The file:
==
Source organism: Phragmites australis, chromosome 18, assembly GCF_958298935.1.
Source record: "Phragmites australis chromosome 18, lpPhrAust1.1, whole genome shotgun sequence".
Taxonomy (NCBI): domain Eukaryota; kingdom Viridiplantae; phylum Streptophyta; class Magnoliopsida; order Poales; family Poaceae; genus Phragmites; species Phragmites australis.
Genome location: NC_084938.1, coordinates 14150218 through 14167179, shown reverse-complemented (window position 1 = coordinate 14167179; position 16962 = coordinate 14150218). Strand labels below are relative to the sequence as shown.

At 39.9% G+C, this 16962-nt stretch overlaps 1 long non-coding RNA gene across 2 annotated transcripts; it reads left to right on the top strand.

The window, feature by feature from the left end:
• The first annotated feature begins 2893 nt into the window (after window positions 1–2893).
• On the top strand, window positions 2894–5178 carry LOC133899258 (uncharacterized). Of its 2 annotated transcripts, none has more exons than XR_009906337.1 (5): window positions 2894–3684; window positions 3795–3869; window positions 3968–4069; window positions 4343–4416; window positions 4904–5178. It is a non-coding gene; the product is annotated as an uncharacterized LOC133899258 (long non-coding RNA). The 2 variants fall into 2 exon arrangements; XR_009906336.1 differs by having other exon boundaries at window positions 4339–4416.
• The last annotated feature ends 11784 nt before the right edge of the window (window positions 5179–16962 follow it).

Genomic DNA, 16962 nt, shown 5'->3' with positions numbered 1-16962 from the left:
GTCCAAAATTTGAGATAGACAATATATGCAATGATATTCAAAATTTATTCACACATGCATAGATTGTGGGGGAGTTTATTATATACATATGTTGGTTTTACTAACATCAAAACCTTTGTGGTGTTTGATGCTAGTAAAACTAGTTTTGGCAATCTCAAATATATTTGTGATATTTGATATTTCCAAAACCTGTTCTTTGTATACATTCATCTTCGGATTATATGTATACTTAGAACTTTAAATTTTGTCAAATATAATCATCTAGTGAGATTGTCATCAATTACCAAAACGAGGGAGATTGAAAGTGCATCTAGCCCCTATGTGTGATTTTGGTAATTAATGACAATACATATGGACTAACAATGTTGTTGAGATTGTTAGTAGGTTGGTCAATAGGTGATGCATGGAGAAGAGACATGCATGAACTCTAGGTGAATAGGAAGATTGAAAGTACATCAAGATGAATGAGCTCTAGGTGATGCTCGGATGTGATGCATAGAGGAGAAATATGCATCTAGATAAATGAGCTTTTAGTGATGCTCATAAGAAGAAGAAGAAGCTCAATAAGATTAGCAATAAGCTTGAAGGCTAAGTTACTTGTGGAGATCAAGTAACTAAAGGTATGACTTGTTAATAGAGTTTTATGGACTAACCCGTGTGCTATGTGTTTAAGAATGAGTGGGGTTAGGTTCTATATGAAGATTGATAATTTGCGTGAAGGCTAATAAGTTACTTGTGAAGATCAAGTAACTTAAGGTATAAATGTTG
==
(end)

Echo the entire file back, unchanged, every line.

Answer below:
Source organism: Phragmites australis, chromosome 18, assembly GCF_958298935.1.
Source record: "Phragmites australis chromosome 18, lpPhrAust1.1, whole genome shotgun sequence".
Taxonomy (NCBI): domain Eukaryota; kingdom Viridiplantae; phylum Streptophyta; class Magnoliopsida; order Poales; family Poaceae; genus Phragmites; species Phragmites australis.
Genome location: NC_084938.1, coordinates 14150218 through 14167179, shown reverse-complemented (window position 1 = coordinate 14167179; position 16962 = coordinate 14150218). Strand labels below are relative to the sequence as shown.

At 39.9% G+C, this 16962-nt stretch overlaps 1 long non-coding RNA gene across 2 annotated transcripts; it reads left to right on the top strand.

The window, feature by feature from the left end:
• The first annotated feature begins 2893 nt into the window (after window positions 1–2893).
• On the top strand, window positions 2894–5178 carry LOC133899258 (uncharacterized). Of its 2 annotated transcripts, none has more exons than XR_009906337.1 (5): window positions 2894–3684; window positions 3795–3869; window positions 3968–4069; window positions 4343–4416; window positions 4904–5178. It is a non-coding gene; the product is annotated as an uncharacterized LOC133899258 (long non-coding RNA). The 2 variants fall into 2 exon arrangements; XR_009906336.1 differs by having other exon boundaries at window positions 4339–4416.
• The last annotated feature ends 11784 nt before the right edge of the window (window positions 5179–16962 follow it).

Genomic DNA, 16962 nt, shown 5'->3' with positions numbered 1-16962 from the left:
GTCCAAAATTTGAGATAGACAATATATGCAATGATATTCAAAATTTATTCACACATGCATAGATTGTGGGGGAGTTTATTATATACATATGTTGGTTTTACTAACATCAAAACCTTTGTGGTGTTTGATGCTAGTAAAACTAGTTTTGGCAATCTCAAATATATTTGTGATATTTGATATTTCCAAAACCTGTTCTTTGTATACATTCATCTTCGGATTATATGTATACTTAGAACTTTAAATTTTGTCAAATATAATCATCTAGTGAGATTGTCATCAATTACCAAAACGAGGGAGATTGAAAGTGCATCTAGCCCCTATGTGTGATTTTGGTAATTAATGACAATACATATGGACTAACAATGTTGTTGAGATTGTTAGTAGGTTGGTCAATAGGTGATGCATGGAGAAGAGACATGCATGAACTCTAGGTGAATAGGAAGATTGAAAGTACATCAAGATGAATGAGCTCTAGGTGATGCTCGGATGTGATGCATAGAGGAGAAATATGCATCTAGATAAATGAGCTTTTAGTGATGCTCATAAGAAGAAGAAGAAGCTCAATAAGATTAGCAATAAGCTTGAAGGCTAAGTTACTTGTGGAGATCAAGTAACTAAAGGTATGACTTGTTAATAGAGTTTTATGGACTAACCCGTGTGCTATGTGTTTAAGAATGAGTGGGGTTAGGTTCTATATGAAGATTGATAATTTGCGTGAAGGCTAATAAGTTACTTGTGAAGATCAAGTAACTTAAGGTATAAATGTTG